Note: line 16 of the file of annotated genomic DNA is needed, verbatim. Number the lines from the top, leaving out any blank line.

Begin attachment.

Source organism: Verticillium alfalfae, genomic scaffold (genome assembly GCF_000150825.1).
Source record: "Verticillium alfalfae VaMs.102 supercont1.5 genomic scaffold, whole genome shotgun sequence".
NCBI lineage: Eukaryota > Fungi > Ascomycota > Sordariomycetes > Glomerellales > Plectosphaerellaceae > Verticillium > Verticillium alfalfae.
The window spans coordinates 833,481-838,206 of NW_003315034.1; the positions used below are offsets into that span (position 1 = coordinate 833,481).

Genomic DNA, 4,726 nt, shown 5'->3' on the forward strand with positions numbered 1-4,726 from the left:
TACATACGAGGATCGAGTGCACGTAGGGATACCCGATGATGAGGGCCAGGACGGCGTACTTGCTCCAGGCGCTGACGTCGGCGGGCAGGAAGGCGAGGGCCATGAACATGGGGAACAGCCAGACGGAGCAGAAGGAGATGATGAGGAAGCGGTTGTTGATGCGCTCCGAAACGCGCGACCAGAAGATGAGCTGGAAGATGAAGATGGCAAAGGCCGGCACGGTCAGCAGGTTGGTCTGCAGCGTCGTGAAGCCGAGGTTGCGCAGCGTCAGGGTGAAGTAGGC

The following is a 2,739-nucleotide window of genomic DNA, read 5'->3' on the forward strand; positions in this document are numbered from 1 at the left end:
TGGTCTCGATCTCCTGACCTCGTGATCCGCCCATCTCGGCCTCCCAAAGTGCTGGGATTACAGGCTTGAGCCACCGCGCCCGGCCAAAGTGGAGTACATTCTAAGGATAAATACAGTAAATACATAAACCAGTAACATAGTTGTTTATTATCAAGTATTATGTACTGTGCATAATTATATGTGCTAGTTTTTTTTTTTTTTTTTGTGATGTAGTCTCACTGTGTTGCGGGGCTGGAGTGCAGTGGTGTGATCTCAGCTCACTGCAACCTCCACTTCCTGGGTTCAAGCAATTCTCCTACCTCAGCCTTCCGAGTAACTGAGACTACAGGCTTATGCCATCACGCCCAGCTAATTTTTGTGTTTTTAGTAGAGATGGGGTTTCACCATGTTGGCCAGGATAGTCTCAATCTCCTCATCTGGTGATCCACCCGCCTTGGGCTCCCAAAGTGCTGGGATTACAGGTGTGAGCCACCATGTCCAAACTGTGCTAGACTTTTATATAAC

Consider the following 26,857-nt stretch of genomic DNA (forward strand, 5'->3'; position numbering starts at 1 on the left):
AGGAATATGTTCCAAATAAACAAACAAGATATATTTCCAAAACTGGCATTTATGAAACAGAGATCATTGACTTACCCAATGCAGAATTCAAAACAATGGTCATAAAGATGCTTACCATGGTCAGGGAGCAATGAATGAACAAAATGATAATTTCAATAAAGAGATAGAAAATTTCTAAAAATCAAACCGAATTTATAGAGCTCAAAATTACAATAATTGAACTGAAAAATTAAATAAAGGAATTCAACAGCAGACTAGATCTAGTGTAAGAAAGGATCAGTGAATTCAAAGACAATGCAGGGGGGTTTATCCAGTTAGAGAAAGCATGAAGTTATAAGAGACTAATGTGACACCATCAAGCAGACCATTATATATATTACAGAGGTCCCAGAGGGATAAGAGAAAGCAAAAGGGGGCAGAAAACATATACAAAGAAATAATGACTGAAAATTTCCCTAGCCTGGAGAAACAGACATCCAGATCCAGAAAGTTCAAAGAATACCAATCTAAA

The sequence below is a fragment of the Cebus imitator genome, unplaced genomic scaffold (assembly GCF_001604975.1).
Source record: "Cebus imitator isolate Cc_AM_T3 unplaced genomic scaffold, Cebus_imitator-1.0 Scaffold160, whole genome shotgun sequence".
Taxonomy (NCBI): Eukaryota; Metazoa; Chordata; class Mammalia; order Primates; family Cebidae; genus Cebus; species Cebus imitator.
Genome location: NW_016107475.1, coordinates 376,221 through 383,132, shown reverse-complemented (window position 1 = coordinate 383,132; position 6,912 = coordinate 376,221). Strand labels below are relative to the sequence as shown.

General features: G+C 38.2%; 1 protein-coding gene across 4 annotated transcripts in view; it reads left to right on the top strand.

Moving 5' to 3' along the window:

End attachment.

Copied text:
Moving 5' to 3' along the window: